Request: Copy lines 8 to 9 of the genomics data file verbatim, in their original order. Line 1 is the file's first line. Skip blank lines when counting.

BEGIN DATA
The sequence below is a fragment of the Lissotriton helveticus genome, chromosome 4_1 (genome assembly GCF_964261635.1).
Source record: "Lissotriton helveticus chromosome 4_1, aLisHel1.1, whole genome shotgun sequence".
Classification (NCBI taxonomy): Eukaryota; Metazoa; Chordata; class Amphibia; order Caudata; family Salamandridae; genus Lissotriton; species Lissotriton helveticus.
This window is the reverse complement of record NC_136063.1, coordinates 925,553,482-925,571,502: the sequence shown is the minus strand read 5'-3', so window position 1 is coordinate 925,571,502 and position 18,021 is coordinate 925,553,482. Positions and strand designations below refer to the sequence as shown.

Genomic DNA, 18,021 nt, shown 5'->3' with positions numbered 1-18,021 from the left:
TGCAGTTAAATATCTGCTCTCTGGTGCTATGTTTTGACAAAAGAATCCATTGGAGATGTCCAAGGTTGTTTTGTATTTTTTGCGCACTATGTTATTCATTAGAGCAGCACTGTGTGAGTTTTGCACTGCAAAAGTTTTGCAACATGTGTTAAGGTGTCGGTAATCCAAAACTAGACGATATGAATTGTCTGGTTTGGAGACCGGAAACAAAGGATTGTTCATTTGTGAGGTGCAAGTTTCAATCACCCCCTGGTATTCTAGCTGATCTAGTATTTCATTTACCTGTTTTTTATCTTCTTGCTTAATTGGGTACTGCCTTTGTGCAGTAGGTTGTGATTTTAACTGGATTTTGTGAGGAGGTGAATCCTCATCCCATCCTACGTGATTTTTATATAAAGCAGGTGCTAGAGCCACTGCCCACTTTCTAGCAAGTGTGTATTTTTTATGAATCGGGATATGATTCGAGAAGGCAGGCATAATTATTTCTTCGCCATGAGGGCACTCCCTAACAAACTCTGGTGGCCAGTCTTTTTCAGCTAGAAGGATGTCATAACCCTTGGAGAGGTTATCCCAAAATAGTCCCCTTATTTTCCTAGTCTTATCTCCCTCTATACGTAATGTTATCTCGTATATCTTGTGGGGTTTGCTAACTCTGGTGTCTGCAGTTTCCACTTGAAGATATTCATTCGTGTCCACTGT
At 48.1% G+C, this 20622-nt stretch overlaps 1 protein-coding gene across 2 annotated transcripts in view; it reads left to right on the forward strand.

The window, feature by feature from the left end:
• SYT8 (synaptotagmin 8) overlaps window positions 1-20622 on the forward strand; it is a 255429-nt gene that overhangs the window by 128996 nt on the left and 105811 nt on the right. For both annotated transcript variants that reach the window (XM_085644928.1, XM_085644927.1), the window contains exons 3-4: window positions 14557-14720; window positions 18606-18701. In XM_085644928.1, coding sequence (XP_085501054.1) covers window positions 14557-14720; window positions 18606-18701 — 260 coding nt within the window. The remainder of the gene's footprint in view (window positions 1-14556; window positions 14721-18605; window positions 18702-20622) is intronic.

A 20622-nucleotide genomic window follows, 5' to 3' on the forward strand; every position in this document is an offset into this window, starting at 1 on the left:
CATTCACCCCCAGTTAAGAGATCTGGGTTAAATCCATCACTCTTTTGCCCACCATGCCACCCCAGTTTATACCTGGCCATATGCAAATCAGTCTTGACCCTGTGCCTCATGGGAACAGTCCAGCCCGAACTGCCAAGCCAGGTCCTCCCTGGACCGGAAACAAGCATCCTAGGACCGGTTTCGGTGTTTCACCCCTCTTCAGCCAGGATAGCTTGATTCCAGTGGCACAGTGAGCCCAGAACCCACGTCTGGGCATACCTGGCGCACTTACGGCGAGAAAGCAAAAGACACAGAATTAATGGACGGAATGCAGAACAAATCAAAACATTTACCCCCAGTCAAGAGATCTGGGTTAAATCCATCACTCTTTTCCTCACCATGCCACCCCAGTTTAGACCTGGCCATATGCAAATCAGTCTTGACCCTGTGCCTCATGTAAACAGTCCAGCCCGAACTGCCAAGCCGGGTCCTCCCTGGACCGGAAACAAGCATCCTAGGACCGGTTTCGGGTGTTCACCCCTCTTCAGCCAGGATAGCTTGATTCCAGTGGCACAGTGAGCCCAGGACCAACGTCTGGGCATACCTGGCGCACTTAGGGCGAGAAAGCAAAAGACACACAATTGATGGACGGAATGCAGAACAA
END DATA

The window, feature by feature from the left end:
• SYT8 (synaptotagmin 8) overlaps window positions 1-20622 on the forward strand; it is a 255429-nt gene that overhangs the window by 128996 nt on the left and 105811 nt on the right. For both annotated transcript variants that reach the window (XM_085644928.1, XM_085644927.1), the window contains exons 3-4: window positions 14557-14720; window positions 18606-18701. In XM_085644928.1, coding sequence (XP_085501054.1) covers window positions 14557-14720; window positions 18606-18701 — 260 coding nt within the window. The remainder of the gene's footprint in view (window positions 1-14556; window positions 14721-18605; window positions 18702-20622) is intronic.